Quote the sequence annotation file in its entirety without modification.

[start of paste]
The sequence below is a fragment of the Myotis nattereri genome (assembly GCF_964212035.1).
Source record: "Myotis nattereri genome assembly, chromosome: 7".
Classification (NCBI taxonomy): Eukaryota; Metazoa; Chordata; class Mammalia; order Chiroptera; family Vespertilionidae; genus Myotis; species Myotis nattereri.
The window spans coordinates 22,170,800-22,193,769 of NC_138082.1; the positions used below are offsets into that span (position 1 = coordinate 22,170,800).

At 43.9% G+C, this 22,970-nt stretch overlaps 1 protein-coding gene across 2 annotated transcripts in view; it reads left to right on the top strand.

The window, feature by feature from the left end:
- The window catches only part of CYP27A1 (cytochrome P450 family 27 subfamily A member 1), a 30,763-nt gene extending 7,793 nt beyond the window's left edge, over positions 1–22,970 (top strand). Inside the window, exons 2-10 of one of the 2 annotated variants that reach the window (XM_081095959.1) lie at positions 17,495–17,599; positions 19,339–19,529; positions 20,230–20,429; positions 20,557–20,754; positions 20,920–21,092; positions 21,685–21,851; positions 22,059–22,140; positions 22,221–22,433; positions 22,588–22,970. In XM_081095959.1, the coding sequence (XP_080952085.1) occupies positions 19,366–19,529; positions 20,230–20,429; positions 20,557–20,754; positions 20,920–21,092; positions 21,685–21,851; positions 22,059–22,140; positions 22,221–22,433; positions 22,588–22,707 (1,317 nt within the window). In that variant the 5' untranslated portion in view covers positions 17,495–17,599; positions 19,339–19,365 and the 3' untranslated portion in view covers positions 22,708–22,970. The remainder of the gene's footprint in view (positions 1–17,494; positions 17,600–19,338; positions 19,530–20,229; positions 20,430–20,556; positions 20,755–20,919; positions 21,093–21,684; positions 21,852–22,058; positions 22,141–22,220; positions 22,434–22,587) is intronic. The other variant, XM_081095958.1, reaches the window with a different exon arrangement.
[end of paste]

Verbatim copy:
The sequence below is a fragment of the Myotis nattereri genome (assembly GCF_964212035.1).
Source record: "Myotis nattereri genome assembly, chromosome: 7".
Classification (NCBI taxonomy): Eukaryota; Metazoa; Chordata; class Mammalia; order Chiroptera; family Vespertilionidae; genus Myotis; species Myotis nattereri.
The window spans coordinates 22,170,800-22,193,769 of NC_138082.1; the positions used below are offsets into that span (position 1 = coordinate 22,170,800).

At 43.9% G+C, this 22,970-nt stretch overlaps 1 protein-coding gene across 2 annotated transcripts in view; it reads left to right on the top strand.

The window, feature by feature from the left end:
- The window catches only part of CYP27A1 (cytochrome P450 family 27 subfamily A member 1), a 30,763-nt gene extending 7,793 nt beyond the window's left edge, over positions 1–22,970 (top strand). Inside the window, exons 2-10 of one of the 2 annotated variants that reach the window (XM_081095959.1) lie at positions 17,495–17,599; positions 19,339–19,529; positions 20,230–20,429; positions 20,557–20,754; positions 20,920–21,092; positions 21,685–21,851; positions 22,059–22,140; positions 22,221–22,433; positions 22,588–22,970. In XM_081095959.1, the coding sequence (XP_080952085.1) occupies positions 19,366–19,529; positions 20,230–20,429; positions 20,557–20,754; positions 20,920–21,092; positions 21,685–21,851; positions 22,059–22,140; positions 22,221–22,433; positions 22,588–22,707 (1,317 nt within the window). In that variant the 5' untranslated portion in view covers positions 17,495–17,599; positions 19,339–19,365 and the 3' untranslated portion in view covers positions 22,708–22,970. The remainder of the gene's footprint in view (positions 1–17,494; positions 17,600–19,338; positions 19,530–20,229; positions 20,430–20,556; positions 20,755–20,919; positions 21,093–21,684; positions 21,852–22,058; positions 22,141–22,220; positions 22,434–22,587) is intronic. The other variant, XM_081095958.1, reaches the window with a different exon arrangement.